4. Apply For A Home Equity Loan

In some situations involving credit card debt, borrowers may choose to take out a home equity loan1 to cover the cost of their high-interest debt. A home equity loan allows homeowners to borrow against the equity they have in their home and then pay it back over the next 5 – 15 years.

Homeowners can determine how much equity they have in their home by subtracting what they still owe on their mortgage from the current value of the home. For example, if your home is worth $350,000 but you owe $100,000 on the mortgage, you have $250,000 in equity. Your home equity loan lender likely won’t let you borrow the full amount, though.

While a home equity loan is a relatively low-cost option for financing a home improvement project or another major purchase, it’s only recommended as a debt consolidation strategy in rare situations.

You could also look into getting a home equity line of credit (HELOC), which works similar to a home equity loan but in the form of a credit line.

5. Use Your 401(k) Savings

Similar to taking out a home equity loan, dipping into your 401(k) savings is a high-risk option for credit card debt consolidation. It’s important to recognize that taking out a 401(k) loan before you reach the eligible age of 59 ½ will result in early withdrawal penalty fees, reduce your retirement fund and lead to other potential fees if you don’t repay the money on time.

With that in mind, a 401(k) loan can be an option for consolidating credit card debt if you’ve exhausted all other options. This tactic leads to a lower interest rate than other unsecured loans, plus the action won’t show up on your credit report or affect your credit score.

Ready To Improve Your Financial Life?

Apply for a personal loan today to consolidate your debt.

What Are The Risks Of Consolidating Credit Card Debt?

The risks involved in consolidating credit card debt depend on your method of credit card debt consolidation. Let’s take a look at the downsides of each of the five consolidation options discussed above.

  • Personal loans: If you plan to apply for a personal loan, prepare to pay an origination fee of 1% – 8% of the loan amount. In addition, lenders require that all applicants undergo a hard credit inquiry, which will most likely cause your credit score to temporarily drop by a few points.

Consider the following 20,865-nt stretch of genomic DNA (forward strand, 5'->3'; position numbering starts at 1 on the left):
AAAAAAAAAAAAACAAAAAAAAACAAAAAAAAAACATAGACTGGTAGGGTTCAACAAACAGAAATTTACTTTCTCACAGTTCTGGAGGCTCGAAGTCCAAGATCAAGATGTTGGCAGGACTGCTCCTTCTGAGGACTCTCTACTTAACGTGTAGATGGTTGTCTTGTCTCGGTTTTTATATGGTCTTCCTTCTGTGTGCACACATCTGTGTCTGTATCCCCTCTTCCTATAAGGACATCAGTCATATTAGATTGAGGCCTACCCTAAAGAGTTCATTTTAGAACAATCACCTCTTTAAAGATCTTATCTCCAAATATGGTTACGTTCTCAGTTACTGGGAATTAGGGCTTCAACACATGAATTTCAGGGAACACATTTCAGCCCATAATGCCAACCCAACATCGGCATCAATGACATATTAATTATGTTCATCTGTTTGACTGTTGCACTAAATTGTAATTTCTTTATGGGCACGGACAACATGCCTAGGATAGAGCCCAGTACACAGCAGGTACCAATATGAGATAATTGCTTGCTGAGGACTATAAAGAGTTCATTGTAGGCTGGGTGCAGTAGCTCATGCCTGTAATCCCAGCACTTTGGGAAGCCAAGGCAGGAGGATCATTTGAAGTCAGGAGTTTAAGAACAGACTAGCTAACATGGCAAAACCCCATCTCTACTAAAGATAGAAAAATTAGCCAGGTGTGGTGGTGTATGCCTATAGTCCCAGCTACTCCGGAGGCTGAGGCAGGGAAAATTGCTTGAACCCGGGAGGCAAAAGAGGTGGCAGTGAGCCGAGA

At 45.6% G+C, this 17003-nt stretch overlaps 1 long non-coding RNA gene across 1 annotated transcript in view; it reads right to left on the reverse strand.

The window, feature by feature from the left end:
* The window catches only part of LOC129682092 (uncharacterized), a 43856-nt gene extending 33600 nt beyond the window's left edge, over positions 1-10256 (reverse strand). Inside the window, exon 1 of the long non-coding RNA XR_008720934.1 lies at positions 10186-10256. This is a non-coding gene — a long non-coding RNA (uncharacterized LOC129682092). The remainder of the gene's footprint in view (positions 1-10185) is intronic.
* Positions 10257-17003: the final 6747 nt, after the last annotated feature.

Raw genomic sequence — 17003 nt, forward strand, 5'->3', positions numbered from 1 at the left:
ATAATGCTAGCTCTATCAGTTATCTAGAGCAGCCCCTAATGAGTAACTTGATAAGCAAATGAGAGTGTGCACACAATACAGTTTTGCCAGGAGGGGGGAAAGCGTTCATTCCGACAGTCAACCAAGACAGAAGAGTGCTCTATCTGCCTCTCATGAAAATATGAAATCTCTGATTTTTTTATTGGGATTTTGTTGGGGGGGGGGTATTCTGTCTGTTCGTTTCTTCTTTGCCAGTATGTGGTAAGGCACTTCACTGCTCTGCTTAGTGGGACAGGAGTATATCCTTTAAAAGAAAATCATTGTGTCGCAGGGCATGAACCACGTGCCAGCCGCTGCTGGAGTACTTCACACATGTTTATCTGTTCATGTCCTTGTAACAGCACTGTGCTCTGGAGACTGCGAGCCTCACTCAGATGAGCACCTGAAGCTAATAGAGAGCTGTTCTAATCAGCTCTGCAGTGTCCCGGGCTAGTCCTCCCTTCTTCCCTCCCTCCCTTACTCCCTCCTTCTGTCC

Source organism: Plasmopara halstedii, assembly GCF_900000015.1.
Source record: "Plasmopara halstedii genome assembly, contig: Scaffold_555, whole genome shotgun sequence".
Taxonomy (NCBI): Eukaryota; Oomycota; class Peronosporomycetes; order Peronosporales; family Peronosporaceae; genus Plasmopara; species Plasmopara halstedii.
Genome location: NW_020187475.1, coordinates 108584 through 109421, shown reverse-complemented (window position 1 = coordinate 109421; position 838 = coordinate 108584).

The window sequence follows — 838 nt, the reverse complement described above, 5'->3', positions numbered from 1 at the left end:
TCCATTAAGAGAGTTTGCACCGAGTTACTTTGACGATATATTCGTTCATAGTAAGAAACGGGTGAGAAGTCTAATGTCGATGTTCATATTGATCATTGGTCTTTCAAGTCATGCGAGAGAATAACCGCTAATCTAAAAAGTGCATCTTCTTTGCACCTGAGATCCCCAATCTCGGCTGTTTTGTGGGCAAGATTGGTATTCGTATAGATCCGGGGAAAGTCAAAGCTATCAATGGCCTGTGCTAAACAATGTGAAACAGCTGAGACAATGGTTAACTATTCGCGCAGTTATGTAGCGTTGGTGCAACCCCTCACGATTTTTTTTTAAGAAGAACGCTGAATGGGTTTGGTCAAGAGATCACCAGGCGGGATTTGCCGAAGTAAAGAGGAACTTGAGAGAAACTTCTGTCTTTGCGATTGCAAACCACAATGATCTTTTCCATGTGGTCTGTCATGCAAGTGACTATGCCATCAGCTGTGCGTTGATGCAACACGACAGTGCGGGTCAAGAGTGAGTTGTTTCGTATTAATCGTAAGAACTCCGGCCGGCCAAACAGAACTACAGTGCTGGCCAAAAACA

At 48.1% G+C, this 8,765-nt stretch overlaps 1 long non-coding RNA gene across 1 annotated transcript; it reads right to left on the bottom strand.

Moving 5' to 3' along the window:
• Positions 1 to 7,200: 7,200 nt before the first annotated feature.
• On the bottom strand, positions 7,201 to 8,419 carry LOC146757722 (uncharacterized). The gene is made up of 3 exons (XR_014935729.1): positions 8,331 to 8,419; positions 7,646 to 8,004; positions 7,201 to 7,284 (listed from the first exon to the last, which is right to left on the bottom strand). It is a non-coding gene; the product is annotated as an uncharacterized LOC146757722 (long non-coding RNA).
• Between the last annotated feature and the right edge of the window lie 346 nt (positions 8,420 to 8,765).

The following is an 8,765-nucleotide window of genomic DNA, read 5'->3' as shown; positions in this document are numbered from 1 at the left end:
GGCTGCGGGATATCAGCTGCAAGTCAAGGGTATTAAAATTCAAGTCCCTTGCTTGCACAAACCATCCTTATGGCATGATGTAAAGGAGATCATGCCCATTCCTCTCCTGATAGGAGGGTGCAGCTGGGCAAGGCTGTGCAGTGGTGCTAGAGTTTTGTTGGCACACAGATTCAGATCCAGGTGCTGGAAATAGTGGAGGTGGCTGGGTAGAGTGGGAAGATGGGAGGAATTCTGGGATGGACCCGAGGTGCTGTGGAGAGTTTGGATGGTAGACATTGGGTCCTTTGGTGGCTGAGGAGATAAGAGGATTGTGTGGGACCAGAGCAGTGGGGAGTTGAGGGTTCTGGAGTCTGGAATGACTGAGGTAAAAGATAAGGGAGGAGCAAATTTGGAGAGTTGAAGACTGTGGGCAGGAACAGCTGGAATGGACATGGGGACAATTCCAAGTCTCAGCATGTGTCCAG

• Balance transfers: To qualify for a balance transfer credit card with 0% APR, borrowers must have a “good” credit score, or they’ll otherwise be denied or stuck with a high interest rate. If you do qualify, pay attention to any balance transfer fees, which can be as high as 5% of the amount transferred.
  • Credit counseling: Borrowers should be ready to discuss and nail down a long-term plan to repay debts within 3 – 5 years, potentially stretching their budget too thin. Additionally, you can’t use your credit or get approved for new credit while enrolled in a debt management program.
  • Home equity loans: Using a home equity loan to cover credit card debt creates two monthly mortgage payments, with a higher interest rate on the “second mortgage,” which is the home equity loan. The riskiest part of a home equity loan is having to use your house as collateral. That means you could lose your home to foreclosure if you don’t pay your home equity loan on time each month.
  • 401(k) loans: Your 401(k) is connected to your employer, so if you lose or leave your job, you’ll have to pay back the loan by Tax Day of the next year. If your employment situation stays the same, a 401(k) loan is typically due for full repayment in 5 years.

Borrowers with poor or “bad” credit might not qualify for a debt consolidation loan. Even if they do, they may be hit with a super-high interest rate. Those with good or excellent credit will have a wider variety of debt consolidation options, so take steps to improve your credit score if you don’t want your options to be severely limited. 

How To Consolidate Credit Card Debt Without Hurting Your Credit

Debt consolidation can hurt your credit score in a number of ways. Consolidating options such as personal loans, balance transfer cards and home equity loans require a hard credit inquiry, which can temporarily lower your credit score. Closing credit card accounts can also affect your credit utilization and credit mix.

You can avoid credit checks by using a 401(k) loan or enrolling in a debt management plan, but closing accounts will still affect your credit. You can also borrow from family members or friends, or dip into an emergency fund, to avoid a credit check.